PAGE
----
Getting enough sleep is an important contributor to an infant’s health and neurological development. Sleep becomes an even greater concern when taking into consideration that children less than one year of age are susceptible to breathing problems and sleep anomalies.
To help alleviate this problem, UW researchers came up with BreathJunior, a contactless system skill designed using microphone hardware similar to that embedded in smart speakers like Amazon Echo.
The newly developed smart speaker system skill strives to be the solution by incorporating white noise and a combination of varying frequencies to monitor infant breathing.
This research was led by Anran Wang, a doctoral student in the Paul G. Allen School of Computer Science & Engineering, who collaborated with assistant professor Jacob Sunshine of the UW School of Medicine and associate professor Shyam Gollakota of the Allen School.
The team sought to address a common problem with the infant vital sign monitors typically used in hospitals — the devices are connected to the infant through multiple sensors and wires — and wanted to develop an approach that is less invasive.
BreathJunior works by playing random white noise signals and detecting breathing motions in the baby’s chest based on how it’s reflected back. In order to maximize white noise signal changes, the algorithm identifies where the baby is and maintains the focus of the signal in that direction.
Parents will also be able to monitor the movements of their baby in their cribs as well as whether the baby is crying, which are additional security components offered by the system.
“Smart speakers are becoming more and more prevalent, and these devices already have the ability to play white noise,” Gollakota said in a press release. “If we could use this white noise feature as a contactless way to monitor infants’ hand and leg movements, breathing and crying, then the smart speaker becomes a device that can do it all, which is really exciting.”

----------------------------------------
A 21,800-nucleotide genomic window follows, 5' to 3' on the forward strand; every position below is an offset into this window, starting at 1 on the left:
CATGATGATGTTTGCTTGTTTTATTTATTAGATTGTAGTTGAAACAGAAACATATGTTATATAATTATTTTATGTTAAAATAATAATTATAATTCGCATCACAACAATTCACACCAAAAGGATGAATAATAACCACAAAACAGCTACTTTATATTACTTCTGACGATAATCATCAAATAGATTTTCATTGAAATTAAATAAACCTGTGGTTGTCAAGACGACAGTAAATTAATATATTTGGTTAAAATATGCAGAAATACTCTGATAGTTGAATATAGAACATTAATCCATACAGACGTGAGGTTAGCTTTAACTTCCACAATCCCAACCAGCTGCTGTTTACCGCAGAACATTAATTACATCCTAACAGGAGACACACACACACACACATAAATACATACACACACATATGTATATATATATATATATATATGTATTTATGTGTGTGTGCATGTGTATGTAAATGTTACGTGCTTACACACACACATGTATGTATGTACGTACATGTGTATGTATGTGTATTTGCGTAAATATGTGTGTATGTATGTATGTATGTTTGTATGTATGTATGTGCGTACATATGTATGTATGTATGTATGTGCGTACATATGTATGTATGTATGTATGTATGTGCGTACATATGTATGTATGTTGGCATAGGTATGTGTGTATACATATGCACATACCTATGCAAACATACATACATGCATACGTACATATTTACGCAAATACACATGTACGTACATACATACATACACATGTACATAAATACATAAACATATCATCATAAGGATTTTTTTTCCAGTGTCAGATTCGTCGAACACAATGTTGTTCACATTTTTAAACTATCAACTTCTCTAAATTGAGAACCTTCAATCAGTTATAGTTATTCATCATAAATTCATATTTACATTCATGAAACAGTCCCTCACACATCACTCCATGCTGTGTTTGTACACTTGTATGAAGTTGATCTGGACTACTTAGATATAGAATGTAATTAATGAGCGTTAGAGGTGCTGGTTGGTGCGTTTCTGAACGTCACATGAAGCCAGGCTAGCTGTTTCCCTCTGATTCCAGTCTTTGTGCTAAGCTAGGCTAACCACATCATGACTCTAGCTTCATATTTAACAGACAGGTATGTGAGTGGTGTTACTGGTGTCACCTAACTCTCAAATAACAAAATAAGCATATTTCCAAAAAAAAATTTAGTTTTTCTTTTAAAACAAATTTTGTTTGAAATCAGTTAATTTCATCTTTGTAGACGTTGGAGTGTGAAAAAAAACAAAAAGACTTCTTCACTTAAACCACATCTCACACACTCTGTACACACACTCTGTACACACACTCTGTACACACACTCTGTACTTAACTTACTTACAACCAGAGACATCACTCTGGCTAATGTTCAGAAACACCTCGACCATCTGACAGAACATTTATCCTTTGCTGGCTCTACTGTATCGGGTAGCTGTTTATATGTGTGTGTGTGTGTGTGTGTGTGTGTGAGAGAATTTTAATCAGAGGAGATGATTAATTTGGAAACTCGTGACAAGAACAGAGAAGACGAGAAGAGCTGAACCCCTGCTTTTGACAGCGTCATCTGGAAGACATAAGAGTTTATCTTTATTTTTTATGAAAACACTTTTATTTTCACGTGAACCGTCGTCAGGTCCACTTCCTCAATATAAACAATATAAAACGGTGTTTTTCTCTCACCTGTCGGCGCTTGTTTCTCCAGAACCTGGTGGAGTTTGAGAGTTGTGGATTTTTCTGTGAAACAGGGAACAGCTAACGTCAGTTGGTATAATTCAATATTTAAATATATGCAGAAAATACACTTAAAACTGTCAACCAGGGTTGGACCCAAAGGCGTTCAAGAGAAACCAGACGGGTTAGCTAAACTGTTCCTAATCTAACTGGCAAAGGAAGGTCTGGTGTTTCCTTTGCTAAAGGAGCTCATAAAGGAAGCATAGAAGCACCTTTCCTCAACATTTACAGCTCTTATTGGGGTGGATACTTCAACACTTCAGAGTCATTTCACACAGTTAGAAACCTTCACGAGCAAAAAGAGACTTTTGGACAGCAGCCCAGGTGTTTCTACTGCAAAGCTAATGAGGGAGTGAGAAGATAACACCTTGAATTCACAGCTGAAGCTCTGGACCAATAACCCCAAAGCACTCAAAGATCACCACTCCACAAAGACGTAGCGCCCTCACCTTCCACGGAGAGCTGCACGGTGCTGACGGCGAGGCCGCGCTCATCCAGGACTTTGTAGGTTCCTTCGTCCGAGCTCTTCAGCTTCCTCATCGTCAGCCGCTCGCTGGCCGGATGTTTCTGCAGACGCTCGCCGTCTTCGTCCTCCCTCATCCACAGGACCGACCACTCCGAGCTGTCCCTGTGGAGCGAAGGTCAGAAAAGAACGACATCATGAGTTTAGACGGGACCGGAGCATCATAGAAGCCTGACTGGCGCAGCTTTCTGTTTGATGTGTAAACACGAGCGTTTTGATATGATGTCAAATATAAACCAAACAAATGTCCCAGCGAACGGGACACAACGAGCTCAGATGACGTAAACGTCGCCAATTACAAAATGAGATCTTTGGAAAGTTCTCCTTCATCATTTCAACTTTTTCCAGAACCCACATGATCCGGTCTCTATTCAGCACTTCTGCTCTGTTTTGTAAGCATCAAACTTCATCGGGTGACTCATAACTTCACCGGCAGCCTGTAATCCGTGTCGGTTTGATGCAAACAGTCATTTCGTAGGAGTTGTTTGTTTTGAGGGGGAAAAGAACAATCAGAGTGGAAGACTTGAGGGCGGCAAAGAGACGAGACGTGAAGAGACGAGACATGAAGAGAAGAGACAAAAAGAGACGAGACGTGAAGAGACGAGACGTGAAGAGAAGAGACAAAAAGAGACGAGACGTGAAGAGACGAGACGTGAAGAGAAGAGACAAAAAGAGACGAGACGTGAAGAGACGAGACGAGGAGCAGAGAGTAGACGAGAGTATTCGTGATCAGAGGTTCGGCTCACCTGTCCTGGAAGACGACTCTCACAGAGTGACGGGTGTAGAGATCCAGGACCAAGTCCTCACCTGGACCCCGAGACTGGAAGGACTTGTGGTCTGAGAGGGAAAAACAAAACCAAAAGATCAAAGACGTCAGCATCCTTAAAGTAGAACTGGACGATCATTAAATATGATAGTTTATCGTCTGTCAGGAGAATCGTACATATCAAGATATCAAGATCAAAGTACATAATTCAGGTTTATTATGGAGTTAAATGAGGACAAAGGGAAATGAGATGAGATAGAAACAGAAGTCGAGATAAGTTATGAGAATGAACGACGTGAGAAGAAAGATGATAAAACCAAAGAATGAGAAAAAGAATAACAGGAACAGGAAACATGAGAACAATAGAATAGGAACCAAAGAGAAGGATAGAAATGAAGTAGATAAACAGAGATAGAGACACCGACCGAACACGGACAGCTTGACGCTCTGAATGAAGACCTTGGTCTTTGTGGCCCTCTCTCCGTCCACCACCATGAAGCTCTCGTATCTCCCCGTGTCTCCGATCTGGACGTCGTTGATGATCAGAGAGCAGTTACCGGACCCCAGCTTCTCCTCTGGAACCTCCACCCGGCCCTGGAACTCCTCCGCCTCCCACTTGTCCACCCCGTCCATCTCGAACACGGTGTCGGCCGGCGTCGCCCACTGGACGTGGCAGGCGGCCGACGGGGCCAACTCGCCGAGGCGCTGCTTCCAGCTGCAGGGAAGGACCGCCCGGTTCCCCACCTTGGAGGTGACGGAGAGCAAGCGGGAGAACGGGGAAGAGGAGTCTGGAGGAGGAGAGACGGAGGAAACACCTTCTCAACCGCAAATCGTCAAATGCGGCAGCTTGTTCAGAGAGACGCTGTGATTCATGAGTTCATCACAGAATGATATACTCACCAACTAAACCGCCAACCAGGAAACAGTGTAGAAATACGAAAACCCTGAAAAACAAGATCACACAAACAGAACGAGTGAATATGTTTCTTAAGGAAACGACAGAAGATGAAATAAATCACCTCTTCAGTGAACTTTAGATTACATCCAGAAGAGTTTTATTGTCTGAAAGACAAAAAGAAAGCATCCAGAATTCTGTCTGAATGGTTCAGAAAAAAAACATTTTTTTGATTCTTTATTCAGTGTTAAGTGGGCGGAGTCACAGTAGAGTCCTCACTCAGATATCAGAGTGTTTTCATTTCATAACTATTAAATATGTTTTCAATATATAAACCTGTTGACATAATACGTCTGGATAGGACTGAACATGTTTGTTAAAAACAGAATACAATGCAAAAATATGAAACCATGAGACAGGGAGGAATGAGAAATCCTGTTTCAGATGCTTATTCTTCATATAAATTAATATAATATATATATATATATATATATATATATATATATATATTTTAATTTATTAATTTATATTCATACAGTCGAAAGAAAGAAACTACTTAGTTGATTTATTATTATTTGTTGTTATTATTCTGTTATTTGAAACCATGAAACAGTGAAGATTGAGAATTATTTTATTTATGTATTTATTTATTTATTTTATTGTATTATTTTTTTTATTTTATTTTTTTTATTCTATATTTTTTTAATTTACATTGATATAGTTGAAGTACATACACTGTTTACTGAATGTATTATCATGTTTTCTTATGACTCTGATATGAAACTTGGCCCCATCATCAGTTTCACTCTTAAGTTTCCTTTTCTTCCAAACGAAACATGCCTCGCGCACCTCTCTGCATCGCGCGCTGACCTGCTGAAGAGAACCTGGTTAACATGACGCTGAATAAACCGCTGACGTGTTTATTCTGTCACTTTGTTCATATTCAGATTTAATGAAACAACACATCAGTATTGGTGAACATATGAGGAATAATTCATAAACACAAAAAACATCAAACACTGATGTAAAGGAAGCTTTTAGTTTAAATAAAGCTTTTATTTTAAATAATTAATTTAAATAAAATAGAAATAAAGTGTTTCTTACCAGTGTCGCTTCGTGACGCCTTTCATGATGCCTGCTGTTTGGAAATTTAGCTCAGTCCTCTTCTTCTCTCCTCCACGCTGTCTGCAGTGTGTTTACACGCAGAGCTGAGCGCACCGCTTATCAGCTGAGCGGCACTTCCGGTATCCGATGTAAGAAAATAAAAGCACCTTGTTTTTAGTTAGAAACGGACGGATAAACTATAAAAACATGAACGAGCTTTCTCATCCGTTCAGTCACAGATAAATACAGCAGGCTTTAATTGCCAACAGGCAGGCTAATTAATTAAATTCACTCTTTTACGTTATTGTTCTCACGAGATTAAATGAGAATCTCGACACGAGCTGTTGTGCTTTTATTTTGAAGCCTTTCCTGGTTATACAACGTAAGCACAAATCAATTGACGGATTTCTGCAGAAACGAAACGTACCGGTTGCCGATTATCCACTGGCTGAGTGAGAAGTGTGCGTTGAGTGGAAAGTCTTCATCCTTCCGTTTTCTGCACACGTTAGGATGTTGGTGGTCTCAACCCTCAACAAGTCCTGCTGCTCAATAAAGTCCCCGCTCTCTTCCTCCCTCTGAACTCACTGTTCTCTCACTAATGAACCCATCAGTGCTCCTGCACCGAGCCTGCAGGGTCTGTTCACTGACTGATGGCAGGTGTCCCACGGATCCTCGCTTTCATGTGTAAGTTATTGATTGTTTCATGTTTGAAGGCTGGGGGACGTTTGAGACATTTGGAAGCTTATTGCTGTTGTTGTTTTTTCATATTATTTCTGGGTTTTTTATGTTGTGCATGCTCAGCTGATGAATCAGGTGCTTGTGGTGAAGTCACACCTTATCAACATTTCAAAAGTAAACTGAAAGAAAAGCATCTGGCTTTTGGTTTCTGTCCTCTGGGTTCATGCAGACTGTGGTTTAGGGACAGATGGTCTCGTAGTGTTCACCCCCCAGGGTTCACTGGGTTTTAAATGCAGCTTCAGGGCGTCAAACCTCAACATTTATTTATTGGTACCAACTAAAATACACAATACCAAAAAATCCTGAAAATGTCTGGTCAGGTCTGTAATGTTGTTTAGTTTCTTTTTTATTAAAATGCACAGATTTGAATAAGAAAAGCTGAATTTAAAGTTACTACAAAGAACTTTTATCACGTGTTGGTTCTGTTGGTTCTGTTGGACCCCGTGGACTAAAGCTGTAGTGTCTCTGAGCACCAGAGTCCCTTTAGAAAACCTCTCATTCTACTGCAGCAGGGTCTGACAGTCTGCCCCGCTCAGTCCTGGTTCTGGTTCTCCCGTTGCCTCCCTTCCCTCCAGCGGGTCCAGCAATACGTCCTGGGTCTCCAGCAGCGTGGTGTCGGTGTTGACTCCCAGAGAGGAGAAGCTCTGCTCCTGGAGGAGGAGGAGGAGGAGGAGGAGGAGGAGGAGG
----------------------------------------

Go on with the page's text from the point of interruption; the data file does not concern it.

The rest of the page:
Wang said they knew they were going to incorporate white noise from the beginning of the project not only because smart speakers can already play it, but because it’s commonly used to help babies fall asleep.
“Babies are very sensitive to noise, particularly sudden noises that come and go,” Wang said. “White noise helps them by increasing the floor of the noise so that it can hide those interruptions and allow them to sleep more soundly.”
BreathJunior was first tested using an infant simulator and again with five infants in the Neonatal Intensive Care Unit at the UW Medical Center.
The results showed that the device is able to detect abnormal breathing patterns and monitor breathing rates as accurately as standard vital sign monitors, making it useful for both home and medical use.
The team presented the results of their research at the MobiCom 2019 conference Oct. 22 in Los Cabos, Mexico and came back with new ideas about how to expand BreathJunior’s capabilities.
“We were asked questions like whether BreathJunior could work with other signals like piano sounds to monitor respiration, and how environmental noise can impact its accuracy,” Wang said. “I think those are all important questions and suggestions as to how we can continue to improve the technology.”
Looking forward, Wang said he is hopeful about the future of smart speakers in healthcare.
“Smart speakers are everywhere nowadays and they help make the home more convenient,” Wang said. “I think health monitoring apps will also continue to become more prevalent and the work we did with BreathJunior was just another step into that field.”
BreathJunior will be commercialized through Gollakota and Sunshine’s digital therapeutics startup, Sound Life Sciences, Inc. within the next few years. The research was funded by the National Science Foundation.
Reach contributing writer Shannon Hong at firstname.lastname@example.org. Twitter: @shannonjhhong
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